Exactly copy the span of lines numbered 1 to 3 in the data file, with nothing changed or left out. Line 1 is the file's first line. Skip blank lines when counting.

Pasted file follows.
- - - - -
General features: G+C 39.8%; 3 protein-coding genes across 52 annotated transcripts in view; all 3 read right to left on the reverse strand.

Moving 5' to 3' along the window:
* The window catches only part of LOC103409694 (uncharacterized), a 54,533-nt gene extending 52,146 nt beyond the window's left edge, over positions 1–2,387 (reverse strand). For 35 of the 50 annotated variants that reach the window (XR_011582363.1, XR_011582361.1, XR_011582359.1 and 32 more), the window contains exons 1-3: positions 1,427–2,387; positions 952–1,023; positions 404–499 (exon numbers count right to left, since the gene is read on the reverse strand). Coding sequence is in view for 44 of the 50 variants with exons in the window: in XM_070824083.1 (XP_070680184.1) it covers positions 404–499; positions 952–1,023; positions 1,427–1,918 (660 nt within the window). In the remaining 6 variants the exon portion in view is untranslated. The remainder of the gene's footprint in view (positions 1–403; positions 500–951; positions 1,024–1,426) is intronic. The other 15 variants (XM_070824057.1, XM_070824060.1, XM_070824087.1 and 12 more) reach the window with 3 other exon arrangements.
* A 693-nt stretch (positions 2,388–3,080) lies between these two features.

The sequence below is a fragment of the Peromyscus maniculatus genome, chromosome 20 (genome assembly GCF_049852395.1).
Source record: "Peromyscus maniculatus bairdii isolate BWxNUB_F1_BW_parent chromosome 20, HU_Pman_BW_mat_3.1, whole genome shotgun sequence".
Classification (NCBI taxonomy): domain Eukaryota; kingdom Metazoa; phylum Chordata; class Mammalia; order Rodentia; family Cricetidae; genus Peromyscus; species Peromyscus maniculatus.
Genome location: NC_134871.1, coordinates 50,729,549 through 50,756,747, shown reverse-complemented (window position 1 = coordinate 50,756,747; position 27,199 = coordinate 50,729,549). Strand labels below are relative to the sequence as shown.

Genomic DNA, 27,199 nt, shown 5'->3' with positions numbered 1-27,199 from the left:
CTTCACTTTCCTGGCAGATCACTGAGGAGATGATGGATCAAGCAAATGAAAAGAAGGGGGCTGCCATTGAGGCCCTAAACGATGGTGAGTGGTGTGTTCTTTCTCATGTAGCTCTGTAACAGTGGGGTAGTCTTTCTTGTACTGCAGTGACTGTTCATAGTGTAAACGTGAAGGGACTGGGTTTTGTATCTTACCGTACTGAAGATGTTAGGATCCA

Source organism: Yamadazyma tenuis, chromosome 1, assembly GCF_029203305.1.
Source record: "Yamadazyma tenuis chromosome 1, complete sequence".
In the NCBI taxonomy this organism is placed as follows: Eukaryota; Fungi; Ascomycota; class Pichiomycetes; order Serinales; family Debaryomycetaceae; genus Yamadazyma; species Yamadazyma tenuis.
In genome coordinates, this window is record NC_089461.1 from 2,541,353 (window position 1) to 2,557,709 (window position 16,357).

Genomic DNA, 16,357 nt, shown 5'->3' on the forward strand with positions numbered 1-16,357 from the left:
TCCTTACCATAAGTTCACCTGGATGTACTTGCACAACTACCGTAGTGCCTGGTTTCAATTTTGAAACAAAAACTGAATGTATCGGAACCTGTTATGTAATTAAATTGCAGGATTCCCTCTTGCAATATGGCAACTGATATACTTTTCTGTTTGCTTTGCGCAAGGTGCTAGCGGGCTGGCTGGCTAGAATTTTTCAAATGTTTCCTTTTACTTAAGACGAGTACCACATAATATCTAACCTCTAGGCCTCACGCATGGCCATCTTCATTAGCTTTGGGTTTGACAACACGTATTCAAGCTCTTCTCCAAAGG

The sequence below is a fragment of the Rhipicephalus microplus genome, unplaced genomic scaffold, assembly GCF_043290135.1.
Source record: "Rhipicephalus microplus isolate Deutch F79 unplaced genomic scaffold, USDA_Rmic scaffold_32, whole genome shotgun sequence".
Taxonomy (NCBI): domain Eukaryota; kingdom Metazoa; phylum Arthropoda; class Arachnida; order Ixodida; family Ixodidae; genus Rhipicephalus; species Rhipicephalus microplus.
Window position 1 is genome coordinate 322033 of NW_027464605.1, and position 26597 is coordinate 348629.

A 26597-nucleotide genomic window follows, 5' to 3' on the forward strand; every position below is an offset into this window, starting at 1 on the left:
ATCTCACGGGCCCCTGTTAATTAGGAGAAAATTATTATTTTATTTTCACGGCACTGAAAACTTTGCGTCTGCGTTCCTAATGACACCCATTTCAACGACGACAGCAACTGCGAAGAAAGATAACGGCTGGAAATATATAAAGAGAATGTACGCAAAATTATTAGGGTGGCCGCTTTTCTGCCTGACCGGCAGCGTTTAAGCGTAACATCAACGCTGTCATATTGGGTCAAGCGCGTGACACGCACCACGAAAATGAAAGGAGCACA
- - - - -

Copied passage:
General features: G+C 39.8%; 3 protein-coding genes across 52 annotated transcripts in view; all 3 read right to left on the reverse strand.

Moving 5' to 3' along the window:
* The window catches only part of LOC103409694 (uncharacterized), a 54,533-nt gene extending 52,146 nt beyond the window's left edge, over positions 1–2,387 (reverse strand). For 35 of the 50 annotated variants that reach the window (XR_011582363.1, XR_011582361.1, XR_011582359.1 and 32 more), the window contains exons 1-3: positions 1,427–2,387; positions 952–1,023; positions 404–499 (exon numbers count right to left, since the gene is read on the reverse strand). Coding sequence is in view for 44 of the 50 variants with exons in the window: in XM_070824083.1 (XP_070680184.1) it covers positions 404–499; positions 952–1,023; positions 1,427–1,918 (660 nt within the window). In the remaining 6 variants the exon portion in view is untranslated. The remainder of the gene's footprint in view (positions 1–403; positions 500–951; positions 1,024–1,426) is intronic. The other 15 variants (XM_070824057.1, XM_070824060.1, XM_070824087.1 and 12 more) reach the window with 3 other exon arrangements.